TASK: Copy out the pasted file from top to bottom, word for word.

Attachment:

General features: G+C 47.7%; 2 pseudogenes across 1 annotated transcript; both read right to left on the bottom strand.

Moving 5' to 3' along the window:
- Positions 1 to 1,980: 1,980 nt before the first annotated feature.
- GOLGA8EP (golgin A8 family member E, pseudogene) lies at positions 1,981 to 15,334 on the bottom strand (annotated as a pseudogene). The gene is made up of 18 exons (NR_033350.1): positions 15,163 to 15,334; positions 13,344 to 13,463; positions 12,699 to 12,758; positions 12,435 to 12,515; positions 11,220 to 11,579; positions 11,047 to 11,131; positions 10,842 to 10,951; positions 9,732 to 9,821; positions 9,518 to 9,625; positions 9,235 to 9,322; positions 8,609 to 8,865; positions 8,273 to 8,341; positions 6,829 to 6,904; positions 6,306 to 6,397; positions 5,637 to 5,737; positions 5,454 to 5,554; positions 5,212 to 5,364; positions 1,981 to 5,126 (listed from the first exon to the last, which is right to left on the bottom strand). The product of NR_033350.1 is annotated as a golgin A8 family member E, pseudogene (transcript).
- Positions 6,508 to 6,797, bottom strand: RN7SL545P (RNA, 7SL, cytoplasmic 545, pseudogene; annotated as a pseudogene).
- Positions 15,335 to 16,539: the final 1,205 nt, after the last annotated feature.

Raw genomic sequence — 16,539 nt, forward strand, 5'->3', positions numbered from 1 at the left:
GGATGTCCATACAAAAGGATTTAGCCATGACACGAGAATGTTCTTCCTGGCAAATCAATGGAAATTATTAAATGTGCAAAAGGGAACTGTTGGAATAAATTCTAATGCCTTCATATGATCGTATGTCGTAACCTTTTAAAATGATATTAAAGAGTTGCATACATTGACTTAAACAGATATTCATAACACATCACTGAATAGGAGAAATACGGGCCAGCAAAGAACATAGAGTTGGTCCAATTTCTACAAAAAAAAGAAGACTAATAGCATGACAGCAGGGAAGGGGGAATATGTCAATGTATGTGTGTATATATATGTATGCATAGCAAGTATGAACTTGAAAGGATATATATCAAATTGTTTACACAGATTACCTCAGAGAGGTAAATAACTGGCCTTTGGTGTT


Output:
General features: G+C 47.7%; 2 pseudogenes across 1 annotated transcript; both read right to left on the bottom strand.

Moving 5' to 3' along the window:
- Positions 1 to 1,980: 1,980 nt before the first annotated feature.
- GOLGA8EP (golgin A8 family member E, pseudogene) lies at positions 1,981 to 15,334 on the bottom strand (annotated as a pseudogene). The gene is made up of 18 exons (NR_033350.1): positions 15,163 to 15,334; positions 13,344 to 13,463; positions 12,699 to 12,758; positions 12,435 to 12,515; positions 11,220 to 11,579; positions 11,047 to 11,131; positions 10,842 to 10,951; positions 9,732 to 9,821; positions 9,518 to 9,625; positions 9,235 to 9,322; positions 8,609 to 8,865; positions 8,273 to 8,341; positions 6,829 to 6,904; positions 6,306 to 6,397; positions 5,637 to 5,737; positions 5,454 to 5,554; positions 5,212 to 5,364; positions 1,981 to 5,126 (listed from the first exon to the last, which is right to left on the bottom strand). The product of NR_033350.1 is annotated as a golgin A8 family member E, pseudogene (transcript).
- Positions 6,508 to 6,797, bottom strand: RN7SL545P (RNA, 7SL, cytoplasmic 545, pseudogene; annotated as a pseudogene).
- Positions 15,335 to 16,539: the final 1,205 nt, after the last annotated feature.

Raw genomic sequence — 16,539 nt, forward strand, 5'->3', positions numbered from 1 at the left:
GGATGTCCATACAAAAGGATTTAGCCATGACACGAGAATGTTCTTCCTGGCAAATCAATGGAAATTATTAAATGTGCAAAAGGGAACTGTTGGAATAAATTCTAATGCCTTCATATGATCGTATGTCGTAACCTTTTAAAATGATATTAAAGAGTTGCATACATTGACTTAAACAGATATTCATAACACATCACTGAATAGGAGAAATACGGGCCAGCAAAGAACATAGAGTTGGTCCAATTTCTACAAAAAAAAGAAGACTAATAGCATGACAGCAGGGAAGGGGGAATATGTCAATGTATGTGTGTATATATATGTATGCATAGCAAGTATGAACTTGAAAGGATATATATCAAATTGTTTACACAGATTACCTCAGAGAGGTAAATAACTGGCCTTTGGTGTT